Technology impacts libraries, both in what we traditionally do and in the larger information environment that informs our users’ expectations when they leave the “real world” and enter the library doors (or website). As such, one of my graduate school areas of focus was emerging technologies and I continue to experiment with them whenever it makes sense.

Rather than write about why each of the tools I’ve used is important, I’d rather spend the space discussing my guiding principles.

Our Users Might Not Know What They Want….Yet

We all know the (possible) Henry Ford quote: “If I had asked people what they wanted, they would have said faster horses.” This is one of my guiding thoughts when I pilot new technology projects. It’s why I stood in line on the day the first iPhones came out. I work to understand the mainstream future-state of the world before it’s mainstream. That kind of understanding can help my library plan for the services that people will want to be using before they know they want use it. And that is a big piece of the puzzle of how we remain relevant.

Sometimes it’s even more than that. When I rolled out QR Codes–a technology that we all knew would be short lived–it was because it was clear the QR Codes would become mainstream in media and advertising in the near future, and we wanted our students to be ready for it the first time they came across them. Posting them throughout the library allowed us to experiment with the first steps towards augmented reality, and made it easy to incorporate that technology, as well as others, into our broader information literacy efforts.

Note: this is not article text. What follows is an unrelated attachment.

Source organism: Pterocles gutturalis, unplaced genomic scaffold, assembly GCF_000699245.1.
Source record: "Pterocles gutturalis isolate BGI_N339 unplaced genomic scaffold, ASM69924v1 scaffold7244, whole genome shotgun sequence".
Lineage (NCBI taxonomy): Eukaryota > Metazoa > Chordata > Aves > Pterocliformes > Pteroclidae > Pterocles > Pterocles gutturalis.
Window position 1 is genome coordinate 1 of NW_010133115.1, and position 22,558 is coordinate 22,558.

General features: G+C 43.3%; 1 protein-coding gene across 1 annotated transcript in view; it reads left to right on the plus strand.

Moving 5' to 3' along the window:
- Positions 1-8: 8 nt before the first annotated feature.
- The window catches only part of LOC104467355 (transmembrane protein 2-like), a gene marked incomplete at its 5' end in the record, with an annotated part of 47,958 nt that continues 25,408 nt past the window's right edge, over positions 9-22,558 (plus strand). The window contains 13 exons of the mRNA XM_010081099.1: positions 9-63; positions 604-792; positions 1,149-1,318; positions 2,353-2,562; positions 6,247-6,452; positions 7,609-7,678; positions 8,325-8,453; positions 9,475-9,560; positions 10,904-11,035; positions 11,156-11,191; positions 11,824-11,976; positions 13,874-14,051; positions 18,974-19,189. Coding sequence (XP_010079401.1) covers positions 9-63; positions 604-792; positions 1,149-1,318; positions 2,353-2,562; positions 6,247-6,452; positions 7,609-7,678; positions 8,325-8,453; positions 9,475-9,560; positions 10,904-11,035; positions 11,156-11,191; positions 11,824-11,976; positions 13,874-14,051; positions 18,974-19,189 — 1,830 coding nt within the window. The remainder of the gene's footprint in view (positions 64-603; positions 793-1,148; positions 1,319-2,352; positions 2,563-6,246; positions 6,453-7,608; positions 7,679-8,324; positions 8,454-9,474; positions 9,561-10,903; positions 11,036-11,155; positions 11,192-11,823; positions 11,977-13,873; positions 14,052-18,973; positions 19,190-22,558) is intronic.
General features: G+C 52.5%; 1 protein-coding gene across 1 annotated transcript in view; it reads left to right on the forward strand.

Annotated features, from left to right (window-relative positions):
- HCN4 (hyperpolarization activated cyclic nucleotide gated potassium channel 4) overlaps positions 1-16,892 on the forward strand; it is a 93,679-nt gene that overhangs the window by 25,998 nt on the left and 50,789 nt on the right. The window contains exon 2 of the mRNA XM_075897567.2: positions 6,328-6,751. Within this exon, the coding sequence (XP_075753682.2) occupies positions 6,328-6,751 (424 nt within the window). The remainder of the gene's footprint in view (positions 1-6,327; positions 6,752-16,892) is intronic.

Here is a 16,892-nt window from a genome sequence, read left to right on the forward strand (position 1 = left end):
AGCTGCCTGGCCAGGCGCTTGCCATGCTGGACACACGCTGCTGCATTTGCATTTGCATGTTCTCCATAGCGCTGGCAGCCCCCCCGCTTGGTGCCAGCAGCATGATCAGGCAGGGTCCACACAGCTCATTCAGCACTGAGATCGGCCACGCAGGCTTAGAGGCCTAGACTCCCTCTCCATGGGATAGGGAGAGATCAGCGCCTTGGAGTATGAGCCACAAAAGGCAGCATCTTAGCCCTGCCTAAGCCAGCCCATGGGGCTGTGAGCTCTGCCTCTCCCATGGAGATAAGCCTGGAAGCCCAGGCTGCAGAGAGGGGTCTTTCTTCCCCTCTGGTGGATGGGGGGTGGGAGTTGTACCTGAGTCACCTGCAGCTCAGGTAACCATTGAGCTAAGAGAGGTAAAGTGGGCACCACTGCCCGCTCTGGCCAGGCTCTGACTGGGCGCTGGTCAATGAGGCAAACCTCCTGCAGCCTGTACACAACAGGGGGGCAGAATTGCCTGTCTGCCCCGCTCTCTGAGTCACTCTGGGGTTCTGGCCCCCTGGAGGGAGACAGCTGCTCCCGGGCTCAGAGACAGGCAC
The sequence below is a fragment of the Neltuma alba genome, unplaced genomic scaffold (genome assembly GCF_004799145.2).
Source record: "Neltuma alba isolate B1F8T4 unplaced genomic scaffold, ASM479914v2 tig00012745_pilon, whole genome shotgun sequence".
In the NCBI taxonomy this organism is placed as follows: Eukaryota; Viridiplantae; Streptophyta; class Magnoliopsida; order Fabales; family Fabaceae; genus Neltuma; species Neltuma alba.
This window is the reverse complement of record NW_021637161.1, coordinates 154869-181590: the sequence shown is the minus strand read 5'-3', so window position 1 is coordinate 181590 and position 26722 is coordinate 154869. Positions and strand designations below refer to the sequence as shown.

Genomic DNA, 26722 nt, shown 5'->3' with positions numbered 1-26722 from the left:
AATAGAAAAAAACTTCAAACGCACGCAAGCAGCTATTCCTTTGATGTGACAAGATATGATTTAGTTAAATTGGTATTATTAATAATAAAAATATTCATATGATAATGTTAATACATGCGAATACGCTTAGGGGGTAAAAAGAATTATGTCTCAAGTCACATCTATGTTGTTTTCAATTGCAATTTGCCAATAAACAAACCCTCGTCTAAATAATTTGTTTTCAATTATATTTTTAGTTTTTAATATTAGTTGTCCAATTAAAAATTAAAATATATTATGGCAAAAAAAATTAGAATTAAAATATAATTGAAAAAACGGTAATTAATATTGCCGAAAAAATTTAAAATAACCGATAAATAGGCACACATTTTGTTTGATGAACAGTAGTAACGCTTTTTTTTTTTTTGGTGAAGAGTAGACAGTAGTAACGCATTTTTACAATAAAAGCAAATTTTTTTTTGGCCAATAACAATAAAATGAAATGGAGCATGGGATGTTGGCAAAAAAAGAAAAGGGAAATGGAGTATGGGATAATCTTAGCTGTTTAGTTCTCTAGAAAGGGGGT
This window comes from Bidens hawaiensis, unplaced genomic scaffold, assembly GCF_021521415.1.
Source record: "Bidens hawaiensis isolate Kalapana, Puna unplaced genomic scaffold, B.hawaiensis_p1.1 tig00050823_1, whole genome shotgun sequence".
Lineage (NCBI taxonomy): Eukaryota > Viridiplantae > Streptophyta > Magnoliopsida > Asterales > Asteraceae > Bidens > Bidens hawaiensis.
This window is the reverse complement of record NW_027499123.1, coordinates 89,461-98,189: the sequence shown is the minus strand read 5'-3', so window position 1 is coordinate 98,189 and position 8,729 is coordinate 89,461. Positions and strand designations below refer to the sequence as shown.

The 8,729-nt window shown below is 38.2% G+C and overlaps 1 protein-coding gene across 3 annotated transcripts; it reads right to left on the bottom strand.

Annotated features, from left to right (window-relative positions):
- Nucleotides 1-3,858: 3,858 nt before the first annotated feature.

Technology Should be Appropriate

That being said, it’s never a good idea to unveil a massive technology project only because it’s shiny. You can get away with that occasionally for marketing and outreach purposes, and to firmly establish yourself as a technology innovator in the community, but most of the time it is critical to focus on technology projects that are appropriate.

Appropriate to the community means lots of things: If most students have access to smart phones, you can build applications for that. If no one has a tablet, perhaps the extent of tablet programming is about introducing the idea to the community through programming and circulating them. There are lots of ways to determine community standards and expectations: surveys, observation, conversations, focus groups, anthropological studies, etc.

The “Right” Answer Will Change

With technology it’s particularly important to recognize that the right answer changes with time. In the nine years I served at Wake Forest University, the “right” solution for research guides moved from website to handout to wiki to LibGuide. That’s a rapid shift! We used four different chat clients and/or services at our reference desk over the same time period. Our “blogs” service shifted from being a primary provider of blogs on campus to the more highly customized requests to more academic focuses. My main focus in this domain is that it’s important to plan, but it’s also important to realize that the plans will change, and that flexibility in light of user expectations and available tools will be key.

Lifelong Learning, Experimenting, and Sharing